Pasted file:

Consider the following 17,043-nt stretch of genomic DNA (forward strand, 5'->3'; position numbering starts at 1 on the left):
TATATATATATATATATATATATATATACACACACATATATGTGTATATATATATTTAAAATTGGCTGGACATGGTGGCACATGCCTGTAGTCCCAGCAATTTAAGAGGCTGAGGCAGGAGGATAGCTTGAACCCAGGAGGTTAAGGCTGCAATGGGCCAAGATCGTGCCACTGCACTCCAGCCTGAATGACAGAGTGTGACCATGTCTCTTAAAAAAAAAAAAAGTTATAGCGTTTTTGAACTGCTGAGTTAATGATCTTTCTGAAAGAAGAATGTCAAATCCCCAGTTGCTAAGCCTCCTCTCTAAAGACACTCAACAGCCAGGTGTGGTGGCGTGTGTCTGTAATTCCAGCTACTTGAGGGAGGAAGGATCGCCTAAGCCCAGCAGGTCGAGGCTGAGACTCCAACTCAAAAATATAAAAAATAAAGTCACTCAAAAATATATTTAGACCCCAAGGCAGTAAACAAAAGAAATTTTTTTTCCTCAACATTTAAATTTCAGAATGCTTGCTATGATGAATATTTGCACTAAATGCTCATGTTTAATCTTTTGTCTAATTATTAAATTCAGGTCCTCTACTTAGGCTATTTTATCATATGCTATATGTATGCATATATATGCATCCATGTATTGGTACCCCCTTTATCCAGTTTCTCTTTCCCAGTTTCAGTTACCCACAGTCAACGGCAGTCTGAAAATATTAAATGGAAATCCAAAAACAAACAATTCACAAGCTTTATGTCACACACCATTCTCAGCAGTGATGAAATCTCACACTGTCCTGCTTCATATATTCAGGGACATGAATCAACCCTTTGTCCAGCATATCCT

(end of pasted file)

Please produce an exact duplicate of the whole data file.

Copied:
Consider the following 17,043-nt stretch of genomic DNA (forward strand, 5'->3'; position numbering starts at 1 on the left):
TATATATATATATATATATATATATATACACACACATATATGTGTATATATATATTTAAAATTGGCTGGACATGGTGGCACATGCCTGTAGTCCCAGCAATTTAAGAGGCTGAGGCAGGAGGATAGCTTGAACCCAGGAGGTTAAGGCTGCAATGGGCCAAGATCGTGCCACTGCACTCCAGCCTGAATGACAGAGTGTGACCATGTCTCTTAAAAAAAAAAAAAGTTATAGCGTTTTTGAACTGCTGAGTTAATGATCTTTCTGAAAGAAGAATGTCAAATCCCCAGTTGCTAAGCCTCCTCTCTAAAGACACTCAACAGCCAGGTGTGGTGGCGTGTGTCTGTAATTCCAGCTACTTGAGGGAGGAAGGATCGCCTAAGCCCAGCAGGTCGAGGCTGAGACTCCAACTCAAAAATATAAAAAATAAAGTCACTCAAAAATATATTTAGACCCCAAGGCAGTAAACAAAAGAAATTTTTTTTCCTCAACATTTAAATTTCAGAATGCTTGCTATGATGAATATTTGCACTAAATGCTCATGTTTAATCTTTTGTCTAATTATTAAATTCAGGTCCTCTACTTAGGCTATTTTATCATATGCTATATGTATGCATATATATGCATCCATGTATTGGTACCCCCTTTATCCAGTTTCTCTTTCCCAGTTTCAGTTACCCACAGTCAACGGCAGTCTGAAAATATTAAATGGAAATCCAAAAACAAACAATTCACAAGCTTTATGTCACACACCATTCTCAGCAGTGATGAAATCTCACACTGTCCTGCTTCATATATTCAGGGACATGAATCAACCCTTTGTCCAGCATATCCT